Last night, Catalyst Music introduced East Saint Paul to what will become the Twin Cities’ newest all-ages venue. Aptly named “The Vault,” the venue sits inside an old Swedish bank that was built in 1910. The Twin Cities lack all-ages venues but will suddenly have two strong options along Payne Avenue, as Caydence Records sits down the street.
Catalyst Music is in its 5th year of operations and has seen over 45,000 people attend shows at The Garage in Burnsville. This expansion will reinforce the nonprofit operational model to “bring music to the people,” and increase accessiblity for young people in our metro area. We got an early look into the progress and layout for the space.
The Vault is located in the basement of the historic building. Walking through the low-key side door and down the stairs, one is immediately greeted by an existing fireplace. The walls to the main room feature two funnel-shaped arches that frame where the stage will sit. At 193 for capacity, it feels cozy and intimate. Behind the space where the mixing board will be is the green room. It’s medium sized, and already has green countertops in place as it was the old break room at the bank.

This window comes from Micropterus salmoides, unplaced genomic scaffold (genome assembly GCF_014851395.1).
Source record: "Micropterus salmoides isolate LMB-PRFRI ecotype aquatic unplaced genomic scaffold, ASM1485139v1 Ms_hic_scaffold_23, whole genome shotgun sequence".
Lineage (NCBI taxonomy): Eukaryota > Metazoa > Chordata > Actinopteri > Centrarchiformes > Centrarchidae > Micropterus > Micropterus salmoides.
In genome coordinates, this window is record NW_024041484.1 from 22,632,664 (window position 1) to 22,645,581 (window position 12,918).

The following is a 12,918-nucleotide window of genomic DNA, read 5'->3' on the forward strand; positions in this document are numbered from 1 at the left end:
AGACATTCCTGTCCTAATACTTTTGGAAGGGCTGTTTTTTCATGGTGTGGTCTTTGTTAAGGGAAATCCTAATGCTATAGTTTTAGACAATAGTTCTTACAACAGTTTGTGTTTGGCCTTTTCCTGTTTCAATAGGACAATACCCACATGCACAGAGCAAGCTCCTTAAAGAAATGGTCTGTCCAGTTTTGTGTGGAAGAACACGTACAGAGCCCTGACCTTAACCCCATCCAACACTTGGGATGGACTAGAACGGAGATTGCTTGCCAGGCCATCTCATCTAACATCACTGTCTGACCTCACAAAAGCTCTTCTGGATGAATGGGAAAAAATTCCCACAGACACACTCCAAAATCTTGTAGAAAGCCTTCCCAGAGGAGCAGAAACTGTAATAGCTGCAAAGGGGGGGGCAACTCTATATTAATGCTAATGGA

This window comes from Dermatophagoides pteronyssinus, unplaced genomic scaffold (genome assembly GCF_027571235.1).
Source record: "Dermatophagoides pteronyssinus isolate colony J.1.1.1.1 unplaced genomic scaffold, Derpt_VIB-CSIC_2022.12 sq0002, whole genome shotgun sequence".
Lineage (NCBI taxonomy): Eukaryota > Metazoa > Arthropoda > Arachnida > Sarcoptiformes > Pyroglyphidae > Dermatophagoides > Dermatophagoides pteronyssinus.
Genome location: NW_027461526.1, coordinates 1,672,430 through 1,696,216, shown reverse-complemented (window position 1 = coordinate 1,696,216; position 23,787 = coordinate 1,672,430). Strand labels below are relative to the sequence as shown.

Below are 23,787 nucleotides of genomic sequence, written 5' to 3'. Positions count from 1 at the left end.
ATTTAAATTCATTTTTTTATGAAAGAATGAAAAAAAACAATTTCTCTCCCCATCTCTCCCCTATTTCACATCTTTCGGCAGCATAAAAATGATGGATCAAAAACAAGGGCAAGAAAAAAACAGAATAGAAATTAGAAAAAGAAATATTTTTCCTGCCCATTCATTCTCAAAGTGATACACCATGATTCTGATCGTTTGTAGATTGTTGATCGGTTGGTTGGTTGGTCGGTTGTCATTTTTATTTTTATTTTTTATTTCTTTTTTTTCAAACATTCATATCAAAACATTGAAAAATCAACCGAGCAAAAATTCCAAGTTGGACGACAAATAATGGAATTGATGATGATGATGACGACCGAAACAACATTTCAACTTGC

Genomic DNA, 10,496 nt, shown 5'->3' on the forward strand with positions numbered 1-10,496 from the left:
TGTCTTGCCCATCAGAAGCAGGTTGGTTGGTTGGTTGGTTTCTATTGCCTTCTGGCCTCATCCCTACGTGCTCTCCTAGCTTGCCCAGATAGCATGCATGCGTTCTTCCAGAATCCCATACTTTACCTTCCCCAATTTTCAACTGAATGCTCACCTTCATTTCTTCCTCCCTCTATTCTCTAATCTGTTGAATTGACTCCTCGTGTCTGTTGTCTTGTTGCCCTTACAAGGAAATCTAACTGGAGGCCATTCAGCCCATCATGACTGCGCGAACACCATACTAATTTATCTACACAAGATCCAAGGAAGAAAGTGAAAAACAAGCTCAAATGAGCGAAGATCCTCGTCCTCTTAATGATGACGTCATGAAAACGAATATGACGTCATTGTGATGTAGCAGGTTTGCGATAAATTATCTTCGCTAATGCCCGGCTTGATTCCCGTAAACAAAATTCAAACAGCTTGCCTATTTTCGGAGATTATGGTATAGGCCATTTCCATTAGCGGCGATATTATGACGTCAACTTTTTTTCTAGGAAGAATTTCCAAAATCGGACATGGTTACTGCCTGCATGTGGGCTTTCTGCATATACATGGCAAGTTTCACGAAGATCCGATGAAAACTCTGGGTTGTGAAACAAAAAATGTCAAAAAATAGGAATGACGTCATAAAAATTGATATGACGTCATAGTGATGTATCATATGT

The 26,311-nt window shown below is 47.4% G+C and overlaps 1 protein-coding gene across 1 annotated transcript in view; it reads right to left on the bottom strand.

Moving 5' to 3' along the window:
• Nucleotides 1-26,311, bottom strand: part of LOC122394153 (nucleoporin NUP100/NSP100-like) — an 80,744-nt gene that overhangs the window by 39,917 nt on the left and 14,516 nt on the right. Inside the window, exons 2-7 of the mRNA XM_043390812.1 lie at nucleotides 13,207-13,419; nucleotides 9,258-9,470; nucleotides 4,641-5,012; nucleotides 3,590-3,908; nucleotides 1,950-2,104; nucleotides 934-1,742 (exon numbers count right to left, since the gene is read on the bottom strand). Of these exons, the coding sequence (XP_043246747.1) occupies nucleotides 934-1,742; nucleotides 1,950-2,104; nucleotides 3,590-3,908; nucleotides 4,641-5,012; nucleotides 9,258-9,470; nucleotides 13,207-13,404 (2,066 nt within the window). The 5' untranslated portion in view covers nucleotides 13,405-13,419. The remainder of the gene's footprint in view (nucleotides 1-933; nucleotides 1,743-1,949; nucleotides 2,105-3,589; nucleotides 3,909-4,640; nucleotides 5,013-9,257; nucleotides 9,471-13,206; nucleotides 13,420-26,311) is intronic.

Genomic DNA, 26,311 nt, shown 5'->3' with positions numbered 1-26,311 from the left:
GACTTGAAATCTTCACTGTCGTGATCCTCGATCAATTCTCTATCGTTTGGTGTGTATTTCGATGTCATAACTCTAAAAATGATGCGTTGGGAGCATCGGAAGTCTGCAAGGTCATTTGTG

Moving past the main room, there will be two restrooms, soon to be built. The hallway leads to another cool feature that ties into the name of the venue. A thick concrete doorway frames a room that used to be the actual bank vault. There is a possibility that it could be used as a recording studio, much like the facility that is its Burnsville partner. The back of the venue features another entrance and existing handicap accessible elevator. The overall flow of the space feels smooth and unique.
Across the street, Executive Director Jack Kolb-Williams led an evening of fundraising for the venue. The room was filled with a community rallying to support this new endeavor. Currently, they are working to raise money for an HVAC system to be installed in the space. We heard from young artists who shared their experiences at The Garage and how important it is to have all-ages venues. For many young musicians, getting a gig at The Garage makes them feel like professional artists. It’s there chance to promote, connect, and be apart of the passions.
Jack showed photos of the deconstruction that took place a couple of weeks ago when 22 volunteers joined him for the weekend to tear down the original walls in the basement. Looking at the rubble and photos is a reminder of the hard work it takes to bring music to the people.
As a huge supporter of what music venues do for our communities, I encourage you to please consider donating to The Vault by clicking here. Your contribution directly supports local music and the development of our young adults.